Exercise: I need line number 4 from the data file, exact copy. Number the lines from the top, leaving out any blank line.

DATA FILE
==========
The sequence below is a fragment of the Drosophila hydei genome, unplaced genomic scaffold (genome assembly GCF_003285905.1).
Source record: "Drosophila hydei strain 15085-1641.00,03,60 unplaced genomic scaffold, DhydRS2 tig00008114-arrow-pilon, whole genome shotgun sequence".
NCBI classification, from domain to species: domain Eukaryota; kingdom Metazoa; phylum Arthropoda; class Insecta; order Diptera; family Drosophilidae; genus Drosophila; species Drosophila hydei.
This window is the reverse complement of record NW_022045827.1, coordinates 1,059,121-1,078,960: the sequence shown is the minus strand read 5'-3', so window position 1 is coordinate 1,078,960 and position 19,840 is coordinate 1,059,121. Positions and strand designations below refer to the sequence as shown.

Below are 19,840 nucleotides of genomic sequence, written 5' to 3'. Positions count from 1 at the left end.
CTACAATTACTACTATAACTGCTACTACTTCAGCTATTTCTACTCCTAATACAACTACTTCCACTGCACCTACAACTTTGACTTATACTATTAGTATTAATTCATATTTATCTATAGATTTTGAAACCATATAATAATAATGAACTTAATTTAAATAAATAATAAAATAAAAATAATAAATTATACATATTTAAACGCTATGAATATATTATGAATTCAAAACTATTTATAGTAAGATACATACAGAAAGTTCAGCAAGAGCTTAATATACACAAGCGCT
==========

This window is the reverse complement of record NW_022045827.1, coordinates 1,059,121-1,078,960: the sequence shown is the minus strand read 5'-3', so window position 1 is coordinate 1,078,960 and position 19,840 is coordinate 1,059,121. Positions and strand designations below refer to the sequence as shown.